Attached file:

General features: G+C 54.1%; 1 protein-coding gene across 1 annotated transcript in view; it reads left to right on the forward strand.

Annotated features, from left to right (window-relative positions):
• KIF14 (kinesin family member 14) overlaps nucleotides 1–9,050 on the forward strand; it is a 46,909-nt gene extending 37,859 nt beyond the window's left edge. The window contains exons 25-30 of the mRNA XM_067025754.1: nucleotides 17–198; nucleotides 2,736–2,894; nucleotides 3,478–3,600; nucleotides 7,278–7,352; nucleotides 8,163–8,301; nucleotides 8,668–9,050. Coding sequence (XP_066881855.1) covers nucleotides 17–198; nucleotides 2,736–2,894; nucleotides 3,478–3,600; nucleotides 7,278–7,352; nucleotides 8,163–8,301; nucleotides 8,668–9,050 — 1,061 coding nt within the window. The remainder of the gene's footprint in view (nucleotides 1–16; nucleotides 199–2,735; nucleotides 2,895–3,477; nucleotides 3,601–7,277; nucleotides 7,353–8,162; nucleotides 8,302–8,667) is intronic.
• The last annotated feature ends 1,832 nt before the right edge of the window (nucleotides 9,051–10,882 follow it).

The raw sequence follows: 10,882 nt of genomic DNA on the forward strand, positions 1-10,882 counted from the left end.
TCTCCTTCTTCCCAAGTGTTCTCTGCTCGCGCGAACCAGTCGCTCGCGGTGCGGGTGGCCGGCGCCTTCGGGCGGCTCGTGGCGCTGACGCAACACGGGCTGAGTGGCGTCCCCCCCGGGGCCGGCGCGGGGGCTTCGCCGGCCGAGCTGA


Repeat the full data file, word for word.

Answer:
General features: G+C 54.1%; 1 protein-coding gene across 1 annotated transcript in view; it reads left to right on the forward strand.

Annotated features, from left to right (window-relative positions):
• KIF14 (kinesin family member 14) overlaps nucleotides 1–9,050 on the forward strand; it is a 46,909-nt gene extending 37,859 nt beyond the window's left edge. The window contains exons 25-30 of the mRNA XM_067025754.1: nucleotides 17–198; nucleotides 2,736–2,894; nucleotides 3,478–3,600; nucleotides 7,278–7,352; nucleotides 8,163–8,301; nucleotides 8,668–9,050. Coding sequence (XP_066881855.1) covers nucleotides 17–198; nucleotides 2,736–2,894; nucleotides 3,478–3,600; nucleotides 7,278–7,352; nucleotides 8,163–8,301; nucleotides 8,668–9,050 — 1,061 coding nt within the window. The remainder of the gene's footprint in view (nucleotides 1–16; nucleotides 199–2,735; nucleotides 2,895–3,477; nucleotides 3,601–7,277; nucleotides 7,353–8,162; nucleotides 8,302–8,667) is intronic.
• The last annotated feature ends 1,832 nt before the right edge of the window (nucleotides 9,051–10,882 follow it).

The raw sequence follows: 10,882 nt of genomic DNA on the forward strand, positions 1-10,882 counted from the left end.
TCTCCTTCTTCCCAAGTGTTCTCTGCTCGCGCGAACCAGTCGCTCGCGGTGCGGGTGGCCGGCGCCTTCGGGCGGCTCGTGGCGCTGACGCAACACGGGCTGAGTGGCGTCCCCCCCGGGGCCGGCGCGGGGGCTTCGCCGGCCGAGCTGA